Tuesday, July 10, 2012

How to employ a covered call strategy on a stodgy company.

English: A photo of Eli Lilly and Company's or...English: A photo of Eli Lilly and Company's original laboratory located at 15 W. Pearl St, Indianapolis, Indiana. Photo was taken in 1876. The two people on the right side of the doorway are Colonel Eli Lilly (the taller one) and his 14 year old son Josiah K. Lilly (shorter one). The man on the left side is the only other other business employee. (Photo credit: Wikipedia)
This blog concentrates on dividend machines,  but other dividend producing companies can be good stocks for income investors to own.  Companies that pay a dividend and have for a long time but do not warrant "dividend machine" status because they have not increased the payout every year, can provide even more income than a "dividend machine" if you can sell covered calls. 

The "dividend machine" hurdle is high and the "almost dividend machine" is not much lower.  I want to make sure you understand that in order to mitigate risk, I eliminate all companies with too much debt even if they increase the dividend every year.  I also eliminate all companies whose last four quarters of earnings are less than their dividend payout.  

When you apply those screens you find companies that have a dividend yield less than three percent but have increased it regularly;  or you find a company that has a dividend yield greater than three percent but has not increased the payout regularly.
               
                You will find many of these companies through your dividend machine searches.   How do you narrow down which company you should buy?  Which company will yield the most income?  Income investors who read this web/blog know I use covered calls extensively to boost my income.  When I can find a solid dividend company that has a covered call, I move on it.  What company is a good company with a good covered call?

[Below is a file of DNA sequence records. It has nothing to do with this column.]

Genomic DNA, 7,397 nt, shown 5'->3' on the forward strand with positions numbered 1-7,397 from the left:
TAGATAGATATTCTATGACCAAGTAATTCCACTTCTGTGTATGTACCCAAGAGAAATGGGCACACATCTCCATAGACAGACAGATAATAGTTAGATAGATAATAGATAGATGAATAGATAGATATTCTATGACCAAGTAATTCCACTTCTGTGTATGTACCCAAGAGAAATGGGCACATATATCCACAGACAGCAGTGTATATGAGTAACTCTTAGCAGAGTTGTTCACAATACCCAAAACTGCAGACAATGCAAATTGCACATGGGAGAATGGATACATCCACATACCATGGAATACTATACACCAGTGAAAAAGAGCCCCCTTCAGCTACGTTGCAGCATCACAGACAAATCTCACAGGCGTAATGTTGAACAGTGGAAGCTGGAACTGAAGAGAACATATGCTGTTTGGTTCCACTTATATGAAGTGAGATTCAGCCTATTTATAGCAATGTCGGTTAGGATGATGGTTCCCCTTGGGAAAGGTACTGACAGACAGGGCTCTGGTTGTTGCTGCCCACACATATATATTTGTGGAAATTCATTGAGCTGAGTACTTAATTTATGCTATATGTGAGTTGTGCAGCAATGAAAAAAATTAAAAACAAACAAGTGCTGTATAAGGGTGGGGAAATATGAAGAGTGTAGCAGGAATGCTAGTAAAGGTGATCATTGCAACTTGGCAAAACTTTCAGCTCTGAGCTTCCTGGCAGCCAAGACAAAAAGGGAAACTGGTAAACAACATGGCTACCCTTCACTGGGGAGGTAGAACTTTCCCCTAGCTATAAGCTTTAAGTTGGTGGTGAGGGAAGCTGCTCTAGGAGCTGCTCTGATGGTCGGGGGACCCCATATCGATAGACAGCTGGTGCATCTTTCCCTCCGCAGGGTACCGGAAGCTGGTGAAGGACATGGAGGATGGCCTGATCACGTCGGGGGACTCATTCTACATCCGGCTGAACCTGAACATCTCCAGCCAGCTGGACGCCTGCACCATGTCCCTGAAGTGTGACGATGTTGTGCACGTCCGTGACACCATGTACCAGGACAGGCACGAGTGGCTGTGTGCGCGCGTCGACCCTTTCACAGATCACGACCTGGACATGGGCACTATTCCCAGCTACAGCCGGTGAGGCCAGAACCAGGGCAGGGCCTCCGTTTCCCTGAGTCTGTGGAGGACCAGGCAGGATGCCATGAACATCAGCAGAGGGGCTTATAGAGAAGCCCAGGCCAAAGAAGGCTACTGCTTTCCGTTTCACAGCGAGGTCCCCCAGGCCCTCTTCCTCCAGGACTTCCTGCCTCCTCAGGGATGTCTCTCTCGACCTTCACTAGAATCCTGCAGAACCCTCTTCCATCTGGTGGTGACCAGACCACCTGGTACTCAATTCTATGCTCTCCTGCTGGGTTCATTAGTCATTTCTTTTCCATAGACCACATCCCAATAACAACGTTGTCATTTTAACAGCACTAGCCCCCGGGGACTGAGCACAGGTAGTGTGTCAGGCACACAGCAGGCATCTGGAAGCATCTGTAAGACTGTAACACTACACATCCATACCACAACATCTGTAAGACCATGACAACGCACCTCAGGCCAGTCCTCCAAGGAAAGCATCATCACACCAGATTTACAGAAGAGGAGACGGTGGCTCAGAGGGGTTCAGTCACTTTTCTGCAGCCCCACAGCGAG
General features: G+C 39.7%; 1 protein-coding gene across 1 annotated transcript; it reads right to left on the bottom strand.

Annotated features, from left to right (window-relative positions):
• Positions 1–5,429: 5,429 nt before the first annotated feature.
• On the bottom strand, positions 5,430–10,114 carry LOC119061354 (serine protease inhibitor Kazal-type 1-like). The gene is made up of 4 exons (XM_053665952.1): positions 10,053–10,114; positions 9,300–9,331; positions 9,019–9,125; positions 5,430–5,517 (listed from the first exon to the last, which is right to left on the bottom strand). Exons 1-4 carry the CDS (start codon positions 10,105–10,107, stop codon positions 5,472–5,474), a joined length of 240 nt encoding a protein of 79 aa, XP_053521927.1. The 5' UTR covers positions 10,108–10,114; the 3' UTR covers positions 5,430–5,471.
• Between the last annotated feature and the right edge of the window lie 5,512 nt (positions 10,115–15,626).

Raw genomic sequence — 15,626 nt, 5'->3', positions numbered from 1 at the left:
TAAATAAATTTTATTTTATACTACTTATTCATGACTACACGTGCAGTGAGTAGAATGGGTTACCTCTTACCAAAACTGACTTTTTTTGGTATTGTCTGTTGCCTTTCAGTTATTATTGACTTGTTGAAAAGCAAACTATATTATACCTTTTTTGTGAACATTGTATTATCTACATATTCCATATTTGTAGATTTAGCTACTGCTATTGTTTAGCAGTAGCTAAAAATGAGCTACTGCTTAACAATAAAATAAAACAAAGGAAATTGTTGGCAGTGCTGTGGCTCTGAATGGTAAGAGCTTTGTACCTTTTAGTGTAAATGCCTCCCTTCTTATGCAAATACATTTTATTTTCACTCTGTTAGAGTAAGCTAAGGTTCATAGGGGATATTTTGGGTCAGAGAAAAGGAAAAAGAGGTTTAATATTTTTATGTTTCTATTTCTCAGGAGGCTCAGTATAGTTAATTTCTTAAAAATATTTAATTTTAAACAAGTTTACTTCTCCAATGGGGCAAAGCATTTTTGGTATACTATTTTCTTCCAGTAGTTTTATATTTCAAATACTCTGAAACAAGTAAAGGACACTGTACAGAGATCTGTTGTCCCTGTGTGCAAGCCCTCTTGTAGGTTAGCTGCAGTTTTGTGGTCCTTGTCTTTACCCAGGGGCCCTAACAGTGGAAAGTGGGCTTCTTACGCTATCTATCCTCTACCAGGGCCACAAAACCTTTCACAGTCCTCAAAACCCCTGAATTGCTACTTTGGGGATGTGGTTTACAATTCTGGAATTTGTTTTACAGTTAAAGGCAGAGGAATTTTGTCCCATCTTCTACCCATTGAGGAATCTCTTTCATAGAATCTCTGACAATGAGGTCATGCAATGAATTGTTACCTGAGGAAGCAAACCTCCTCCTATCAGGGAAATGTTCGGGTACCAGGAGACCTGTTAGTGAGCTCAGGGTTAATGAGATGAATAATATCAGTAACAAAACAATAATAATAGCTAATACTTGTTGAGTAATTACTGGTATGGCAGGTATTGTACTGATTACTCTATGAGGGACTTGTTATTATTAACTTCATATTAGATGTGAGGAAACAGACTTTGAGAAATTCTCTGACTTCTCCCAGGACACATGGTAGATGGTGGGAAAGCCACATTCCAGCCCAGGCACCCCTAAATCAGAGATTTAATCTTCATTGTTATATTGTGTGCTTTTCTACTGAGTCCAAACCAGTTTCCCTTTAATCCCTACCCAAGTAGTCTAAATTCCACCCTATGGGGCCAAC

I think Eli Lilly (LLY) is a stock you should look at.   In the first table provided below, you will find LLY’s fundamentals; they reveal that LLY is a solid company but not quite a dividend machine.      The second table calculates your yield and your gain if you buy LLY at about $43.00 (it closed at $42.86 on Tuesday July 10, 2012) and sell a September $46 covered call and the third table calculates your yield and your gain if you sell an October $46 covered call.

Eli Lilly (LLY) Fundamentals



Price when profiled
$42.80
Last 4 Qtrs Earnings
$3.86
Last 4 Qtrs Dividend
$1.96
Current Dividend Yld
4.60%
No. of Years increased

Debt/Equity ratio
36.00%


Eli Lilly (LLY) September $46 Covered Call



Cost Basis
$42.80
Strike Price
$46.00
Call Premium
$0.88
Dividend
$0.49


Gain in $ if assigned
$4.57
Call Yield
2.06%
Gain Yield
10.68%


Eli Lilly (LLY) Oct. $46 Covered Call



Cost Basis
$42.80
Strike Price
$46.00
Call Premium
$1.31
Dividend
$0.49


Gain in $ if assigned
$5.00
Call Yield
3.06%
Gain Yield
11.68%


Who would think a company considered “stuck in the mud” by analysts could yield you more than seven percent in a year?   I hope that LLY will perform as your call buyer expects and you will receive a tidy gain of between ten and eleven percent.

                Readers, good income investing comes from a disciplined strategy.  Few income strategies are more disciplined than mine is.

Very Truly

TheMoneyMadam
Enhanced by Zemanta